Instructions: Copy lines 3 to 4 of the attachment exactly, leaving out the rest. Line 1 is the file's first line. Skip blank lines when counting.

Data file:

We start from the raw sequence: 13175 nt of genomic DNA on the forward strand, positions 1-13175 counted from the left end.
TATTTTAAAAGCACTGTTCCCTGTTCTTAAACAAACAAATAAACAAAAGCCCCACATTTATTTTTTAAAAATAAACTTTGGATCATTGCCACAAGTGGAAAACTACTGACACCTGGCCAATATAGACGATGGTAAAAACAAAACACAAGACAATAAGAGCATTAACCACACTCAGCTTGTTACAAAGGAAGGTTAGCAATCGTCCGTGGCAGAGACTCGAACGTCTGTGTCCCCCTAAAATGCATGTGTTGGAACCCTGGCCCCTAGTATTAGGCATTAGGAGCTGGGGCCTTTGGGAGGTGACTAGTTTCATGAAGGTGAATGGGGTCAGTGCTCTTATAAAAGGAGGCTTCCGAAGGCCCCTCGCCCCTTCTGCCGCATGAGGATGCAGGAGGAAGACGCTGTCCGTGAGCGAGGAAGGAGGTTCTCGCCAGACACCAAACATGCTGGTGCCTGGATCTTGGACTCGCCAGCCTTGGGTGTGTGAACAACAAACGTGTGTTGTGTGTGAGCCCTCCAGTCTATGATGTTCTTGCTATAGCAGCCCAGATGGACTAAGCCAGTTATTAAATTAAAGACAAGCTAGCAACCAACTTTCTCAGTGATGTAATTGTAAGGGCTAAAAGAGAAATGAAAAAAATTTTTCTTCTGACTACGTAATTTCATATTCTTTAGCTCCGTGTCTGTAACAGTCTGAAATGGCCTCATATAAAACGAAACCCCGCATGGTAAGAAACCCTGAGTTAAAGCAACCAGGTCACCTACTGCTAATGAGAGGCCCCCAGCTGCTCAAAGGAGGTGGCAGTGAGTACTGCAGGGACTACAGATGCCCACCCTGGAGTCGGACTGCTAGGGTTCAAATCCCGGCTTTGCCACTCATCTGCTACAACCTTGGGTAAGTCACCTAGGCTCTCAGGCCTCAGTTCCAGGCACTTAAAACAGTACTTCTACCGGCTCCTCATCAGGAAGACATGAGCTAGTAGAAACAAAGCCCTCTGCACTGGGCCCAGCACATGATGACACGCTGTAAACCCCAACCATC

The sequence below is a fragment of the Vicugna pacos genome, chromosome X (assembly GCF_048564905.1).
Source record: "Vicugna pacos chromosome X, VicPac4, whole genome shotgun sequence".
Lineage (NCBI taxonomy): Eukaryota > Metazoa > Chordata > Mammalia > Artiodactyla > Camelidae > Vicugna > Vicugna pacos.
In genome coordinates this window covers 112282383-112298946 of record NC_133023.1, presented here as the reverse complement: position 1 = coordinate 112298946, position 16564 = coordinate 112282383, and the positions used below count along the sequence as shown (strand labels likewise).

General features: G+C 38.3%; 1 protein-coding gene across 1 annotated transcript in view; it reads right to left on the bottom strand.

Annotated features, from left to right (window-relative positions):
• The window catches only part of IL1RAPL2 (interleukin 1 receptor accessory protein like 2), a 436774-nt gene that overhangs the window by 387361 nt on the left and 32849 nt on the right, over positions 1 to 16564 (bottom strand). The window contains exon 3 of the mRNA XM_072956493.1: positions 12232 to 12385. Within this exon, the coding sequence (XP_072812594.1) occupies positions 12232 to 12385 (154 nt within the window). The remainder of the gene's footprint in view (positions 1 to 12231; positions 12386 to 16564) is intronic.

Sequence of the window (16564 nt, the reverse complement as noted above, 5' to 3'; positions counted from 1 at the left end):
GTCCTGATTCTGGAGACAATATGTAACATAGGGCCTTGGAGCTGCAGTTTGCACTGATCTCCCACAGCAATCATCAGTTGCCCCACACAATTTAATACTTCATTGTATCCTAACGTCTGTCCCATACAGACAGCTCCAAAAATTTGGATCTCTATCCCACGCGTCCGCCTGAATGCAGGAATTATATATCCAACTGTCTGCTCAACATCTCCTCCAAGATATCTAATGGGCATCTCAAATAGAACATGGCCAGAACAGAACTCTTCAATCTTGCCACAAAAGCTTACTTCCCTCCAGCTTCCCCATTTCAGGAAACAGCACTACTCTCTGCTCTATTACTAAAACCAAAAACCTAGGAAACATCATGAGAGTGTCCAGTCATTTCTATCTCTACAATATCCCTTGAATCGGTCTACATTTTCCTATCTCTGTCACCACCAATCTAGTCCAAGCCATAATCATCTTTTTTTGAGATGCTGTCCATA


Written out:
The sequence below is a fragment of the Vicugna pacos genome, chromosome X (assembly GCF_048564905.1).
Source record: "Vicugna pacos chromosome X, VicPac4, whole genome shotgun sequence".